Essay–The Monopoly of Lemons
I was part of an enraged discussion on facebook this morning. Someone pointed to an article claiming that Apple, the prize darling of fanboys, stock markets, and tech-savvy folk, knew about an ssl vulnerability in their operating system(s) for months or even years. Instead of admitting to the problem, fixing it, or alerting their customers, they simply sat on it and did nothing.
Apple is not unique in this. Microsoft has been doing it for decades. Don’t believe me? Go google the stuff. I’ll wait.
Oracle, Apple, Microsoft…nearly any software vendor, and OS vendor, you can think of practices the art of security by obfuscation. Their philosophy is that if they HIDE the vulnerability, the malevolent computer marauders won’t find it. If the company doesn’t send out a security bulletin outlining the dangers, suggesting work-arounds, or release patches for the problem, then no one knows it exists and no one can take advantage of customers who refuse to patch their systems.
This is a serious issue. Back in the days when computer networks were in their infancy and hardly ever exposed to the internet, you could get away with this. It’s like actuarials for automotive companies or the medical industry. If a company discovers a problem with their product, say a computer chip that fails to control the brakes in certain situations, or an implant that “fails” in a low percentage of patients, the execs have some math wizard crunch numbers. The actuarial compares what it costs to fix the problem and issue recalls versus how much money the company will lose via lawsuits or settlements.
In the past two decades, there have been a TON of these instances. Most of the ones you hear about resulted in a number of deaths or near-fatal accidents in the case of machinery. The actuarial model is about protecting stock price. It has nothing to do with ethics or even good old fashioned values. It is about greed. Pure and simple.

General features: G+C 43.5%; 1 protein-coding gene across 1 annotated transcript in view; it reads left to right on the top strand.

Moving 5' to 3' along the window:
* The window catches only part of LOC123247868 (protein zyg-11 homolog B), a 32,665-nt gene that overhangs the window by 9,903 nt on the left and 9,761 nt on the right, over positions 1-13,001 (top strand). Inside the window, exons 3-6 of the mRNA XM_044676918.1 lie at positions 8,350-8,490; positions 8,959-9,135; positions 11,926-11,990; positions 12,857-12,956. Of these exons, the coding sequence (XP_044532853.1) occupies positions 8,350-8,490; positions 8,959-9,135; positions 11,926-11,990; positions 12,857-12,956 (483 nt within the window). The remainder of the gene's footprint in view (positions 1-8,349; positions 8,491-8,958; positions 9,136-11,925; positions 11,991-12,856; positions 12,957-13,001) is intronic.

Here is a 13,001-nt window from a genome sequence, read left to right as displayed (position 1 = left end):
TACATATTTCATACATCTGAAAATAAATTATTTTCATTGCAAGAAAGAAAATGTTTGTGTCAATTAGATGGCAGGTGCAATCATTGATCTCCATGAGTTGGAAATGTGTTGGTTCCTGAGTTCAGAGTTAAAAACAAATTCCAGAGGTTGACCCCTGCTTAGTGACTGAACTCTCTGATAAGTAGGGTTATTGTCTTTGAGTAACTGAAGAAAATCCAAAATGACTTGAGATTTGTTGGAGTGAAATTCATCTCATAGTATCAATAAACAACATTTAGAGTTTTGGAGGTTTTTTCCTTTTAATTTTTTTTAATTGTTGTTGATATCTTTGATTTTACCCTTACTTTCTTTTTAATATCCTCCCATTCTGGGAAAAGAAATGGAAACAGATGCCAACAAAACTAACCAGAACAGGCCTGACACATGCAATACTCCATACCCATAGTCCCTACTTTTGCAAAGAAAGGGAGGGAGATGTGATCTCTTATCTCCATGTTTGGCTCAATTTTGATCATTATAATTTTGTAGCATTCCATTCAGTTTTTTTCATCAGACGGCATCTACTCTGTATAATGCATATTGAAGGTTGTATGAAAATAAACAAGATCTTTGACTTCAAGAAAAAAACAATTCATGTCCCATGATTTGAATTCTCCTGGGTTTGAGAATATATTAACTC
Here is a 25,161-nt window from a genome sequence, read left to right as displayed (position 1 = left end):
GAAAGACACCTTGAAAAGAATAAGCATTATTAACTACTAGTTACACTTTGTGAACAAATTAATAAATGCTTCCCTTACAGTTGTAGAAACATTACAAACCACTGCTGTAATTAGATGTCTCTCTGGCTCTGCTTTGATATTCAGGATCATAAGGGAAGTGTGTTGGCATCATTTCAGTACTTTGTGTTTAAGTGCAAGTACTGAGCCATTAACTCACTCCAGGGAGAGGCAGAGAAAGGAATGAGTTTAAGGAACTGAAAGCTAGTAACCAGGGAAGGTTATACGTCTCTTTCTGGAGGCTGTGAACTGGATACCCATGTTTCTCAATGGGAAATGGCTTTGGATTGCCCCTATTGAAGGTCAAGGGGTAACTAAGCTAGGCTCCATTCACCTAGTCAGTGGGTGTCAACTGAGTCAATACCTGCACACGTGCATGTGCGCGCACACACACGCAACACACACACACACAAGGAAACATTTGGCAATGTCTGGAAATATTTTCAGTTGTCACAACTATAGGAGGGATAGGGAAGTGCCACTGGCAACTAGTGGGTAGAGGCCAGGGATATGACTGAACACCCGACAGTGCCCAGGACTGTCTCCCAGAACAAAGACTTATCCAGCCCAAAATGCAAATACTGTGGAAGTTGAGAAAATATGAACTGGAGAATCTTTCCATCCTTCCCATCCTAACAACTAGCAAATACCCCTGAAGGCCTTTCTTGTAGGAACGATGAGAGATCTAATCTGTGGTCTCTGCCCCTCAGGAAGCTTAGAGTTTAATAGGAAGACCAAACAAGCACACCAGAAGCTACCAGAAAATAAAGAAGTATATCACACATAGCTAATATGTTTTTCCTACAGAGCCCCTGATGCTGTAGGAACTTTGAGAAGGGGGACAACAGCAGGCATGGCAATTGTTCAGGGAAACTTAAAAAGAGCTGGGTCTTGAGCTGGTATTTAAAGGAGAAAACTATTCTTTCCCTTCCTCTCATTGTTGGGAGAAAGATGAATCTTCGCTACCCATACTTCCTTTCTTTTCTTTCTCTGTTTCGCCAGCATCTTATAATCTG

Technology companies, like Apple and Microsoft, are more or less practicing the same game of financial chicken. The difference? Well, when you unwrap that shiny new operating system, you have a EULA you have to agree to. The EULA more or less absolves the company of any security issues, data loss, or privacy invasion a bug a pernicious program may cause the user.
Microsoft was famous for putting the EULA INSIDE THE BOX where you couldn’t even read it. The box had a big sticker on it that said by even OPENING the package, you had agreed to the EULA. This was with XP, 95, and 98. Not sure if they’re still doing this with 7 or 8. And frankly, I don’t give a shit.
Apple has moved to digital-only downloads at this point. By and large, folks do NOT purchase a box with a DVD inside to load their systems. In other words–you have to download the software and install before reading the license. Unless, of course, you jump through several links to find the damned thing before you download it. That kind of practice hijacks consumer intelligence because let’s face it: most consumers don’t understand what they’re getting into.
The majority of the sheeple out there simply want a freakin’ web browser to look at cat pictures, an email client to troll through their spam, a platform to play brain-dead games on, and a useless text editor sold to them for upwards of a hundred dollars when they could get one for free. I’m being rather nasty about this, but it’s absolutely true.